State-of-the-Art Dairy Processing Plant Building Offers Education, Innovative Technology

12/15/2012 7:00 AM

Maegan Crandall

Central N.Y. Correspondent

ITHACA, N.Y. — Media and agricultural professionals recently had the opportunity to take a guided tour of the work-in-progress happening at Stocking Hall in Cornell University to get a first-hand glimpse at what the massive renovation with offer — namely one of the best food science departments in the world.

The new, innovative, 12,000-square-foot dairy plant portion of the building is due to open in May of next year and additional parts of the building — due to be completed within two years — will include state-of-the-art food chemistry labs, classrooms, a sensory evaluation center, teaching labs, a conference center, and extension offices.

“In terms of research, this facility offers a unique opportunity to do applied, cutting-edge research and training in a dairy plant that essentially mimics what you would find out in the industry today. We serve as the primary training center for our New York state dairy ag and market inspectors and we also provide hands on training for the trainers that inspect the farms in New York state. We run close to 3,000 students through the facility every year whether it be special projects, courses, or tours. Some of those may be engineering students, some may be food science students, or they may be English as a second language classes. So, there are lots of opportunities to utilize this hands-on facility,” said Jason Huck, general manager of the dairy processing plant at Cornell University.

Before the renovation began, the dairy plant produced fluid milk products, about 20,000 gallons of yogurt per year, pudding, ice cream, and Big Red Cheddar cheese. They also pasteurize and package apple cider from the Cornell orchard operation. The new design of the processing plant will offer an exceptional viewing experience of these manufacturing processes for the public, and a chance for the consumer to see how milk is processed from grass to glass.

“The processing plant is surrounded by windows in an attempt to allow transparency and to bring people closer to their food and the manufacturing of their food. On this side of the plant the conveyors will actually be sending bottles across the top of the plant in front of the glass windows and down to the bottle fillers. At that point the bottle fillers will be spinning filling the empty containers with chocolate milk, white milk products, juices, and drinkable yogurt. There will also be a public gallery that will allow a unique opportunity for the general public, for our students, and for our visitors to see dairy products being manufactured in real time. On the wall will be a series of monitors that will tell the story about dairy in New York from the milk at the farm all the way to the products being sold to the consumer,” Huck said.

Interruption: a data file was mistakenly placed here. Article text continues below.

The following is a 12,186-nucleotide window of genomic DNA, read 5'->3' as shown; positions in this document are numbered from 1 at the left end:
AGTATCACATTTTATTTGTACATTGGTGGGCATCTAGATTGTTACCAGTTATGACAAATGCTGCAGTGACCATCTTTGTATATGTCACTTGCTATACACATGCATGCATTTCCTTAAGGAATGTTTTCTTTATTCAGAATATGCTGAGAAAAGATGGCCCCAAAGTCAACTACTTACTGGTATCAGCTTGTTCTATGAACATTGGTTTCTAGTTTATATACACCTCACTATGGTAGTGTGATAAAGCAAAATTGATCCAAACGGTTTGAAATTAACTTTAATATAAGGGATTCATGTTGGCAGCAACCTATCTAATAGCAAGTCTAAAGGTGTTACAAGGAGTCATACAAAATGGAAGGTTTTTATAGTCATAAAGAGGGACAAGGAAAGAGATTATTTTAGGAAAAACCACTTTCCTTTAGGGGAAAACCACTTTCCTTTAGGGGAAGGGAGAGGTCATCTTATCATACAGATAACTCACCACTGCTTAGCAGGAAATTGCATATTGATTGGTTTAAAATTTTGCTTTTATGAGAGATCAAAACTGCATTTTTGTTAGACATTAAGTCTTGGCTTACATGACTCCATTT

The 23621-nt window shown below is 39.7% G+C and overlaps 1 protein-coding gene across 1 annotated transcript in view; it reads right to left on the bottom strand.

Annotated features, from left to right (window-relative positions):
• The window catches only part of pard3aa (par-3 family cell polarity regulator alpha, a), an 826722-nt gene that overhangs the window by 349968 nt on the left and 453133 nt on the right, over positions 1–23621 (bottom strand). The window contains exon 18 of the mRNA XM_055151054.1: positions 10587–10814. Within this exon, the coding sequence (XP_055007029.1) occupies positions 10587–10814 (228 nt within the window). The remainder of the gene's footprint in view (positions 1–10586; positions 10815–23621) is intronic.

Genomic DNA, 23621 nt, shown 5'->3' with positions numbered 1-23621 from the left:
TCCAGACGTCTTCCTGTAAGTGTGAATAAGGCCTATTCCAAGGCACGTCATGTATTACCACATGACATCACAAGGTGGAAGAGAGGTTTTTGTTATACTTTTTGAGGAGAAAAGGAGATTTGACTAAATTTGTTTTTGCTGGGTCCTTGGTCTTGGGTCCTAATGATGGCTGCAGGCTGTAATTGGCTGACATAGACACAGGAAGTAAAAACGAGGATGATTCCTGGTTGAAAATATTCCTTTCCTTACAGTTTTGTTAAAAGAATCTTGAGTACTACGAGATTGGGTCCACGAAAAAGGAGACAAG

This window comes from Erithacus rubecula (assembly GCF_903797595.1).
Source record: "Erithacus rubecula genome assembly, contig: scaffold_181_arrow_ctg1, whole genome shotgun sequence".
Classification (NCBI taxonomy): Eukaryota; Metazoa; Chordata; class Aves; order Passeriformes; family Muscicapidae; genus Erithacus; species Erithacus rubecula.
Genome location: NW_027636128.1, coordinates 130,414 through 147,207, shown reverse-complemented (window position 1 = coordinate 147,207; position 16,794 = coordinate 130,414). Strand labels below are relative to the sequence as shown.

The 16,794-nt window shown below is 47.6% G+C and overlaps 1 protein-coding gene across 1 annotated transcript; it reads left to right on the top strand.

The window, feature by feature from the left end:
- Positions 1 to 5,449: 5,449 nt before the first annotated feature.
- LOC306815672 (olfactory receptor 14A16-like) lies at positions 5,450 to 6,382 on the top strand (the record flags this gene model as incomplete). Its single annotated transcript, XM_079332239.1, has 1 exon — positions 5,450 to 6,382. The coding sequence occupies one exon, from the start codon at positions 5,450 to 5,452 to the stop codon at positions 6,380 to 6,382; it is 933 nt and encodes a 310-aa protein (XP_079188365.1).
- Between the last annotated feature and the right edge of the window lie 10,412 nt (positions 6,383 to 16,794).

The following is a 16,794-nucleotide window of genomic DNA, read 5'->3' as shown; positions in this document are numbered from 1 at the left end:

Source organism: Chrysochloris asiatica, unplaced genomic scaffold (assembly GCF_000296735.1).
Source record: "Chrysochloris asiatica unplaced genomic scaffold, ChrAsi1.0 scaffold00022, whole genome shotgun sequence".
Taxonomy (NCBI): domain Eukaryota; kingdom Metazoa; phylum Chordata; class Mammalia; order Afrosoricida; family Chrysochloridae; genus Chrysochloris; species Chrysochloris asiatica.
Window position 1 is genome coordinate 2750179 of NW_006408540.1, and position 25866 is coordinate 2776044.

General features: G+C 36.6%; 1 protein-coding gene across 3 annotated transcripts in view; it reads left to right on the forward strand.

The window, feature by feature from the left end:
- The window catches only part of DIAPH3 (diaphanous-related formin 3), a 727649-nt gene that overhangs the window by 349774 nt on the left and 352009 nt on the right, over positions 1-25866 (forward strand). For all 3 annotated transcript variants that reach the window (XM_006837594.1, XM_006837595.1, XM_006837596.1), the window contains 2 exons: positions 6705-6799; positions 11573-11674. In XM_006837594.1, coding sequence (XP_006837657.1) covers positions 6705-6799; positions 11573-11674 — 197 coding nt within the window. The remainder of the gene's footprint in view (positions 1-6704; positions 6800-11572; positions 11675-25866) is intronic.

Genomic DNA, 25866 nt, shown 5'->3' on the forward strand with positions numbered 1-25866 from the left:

According to Huck, the design of the new plant also makes a point of incorporating different and innovative types of dairy equipment that you would typically find out in the industry.

“We have a couple of specialized tanks that we built in so that if we have a company that would like to come in and process a product that they’ve developed and then bottle it and send it out for product testing for sensory analysis, we can do those types of projects here. Companies developing new products in New York and in the region will have the opportunity to come in and utilize our pilot plant and then work with our dairy plant to further develop the processing, the operational side of that product, and then hopefully get that out to launch into the market,” he said.

Indeed, the facility will allow tremendous opportunity for educational and hands-on training not only for local dairy operations but also students who will one day work in the industry.

“Hands-on training is very important and the ability of students to see the equipment running, to put their hands on it and touch it, and to take it apart. We’ve designed this facility to give those opportunities. Most dairy plants these days are high tech and we have a fully automated plant to be able to provide students with that educational need,” Huck said.

Additionally, the facility will offer a series of training courses through the year, and has developed a dairy certificate program through their extension program.

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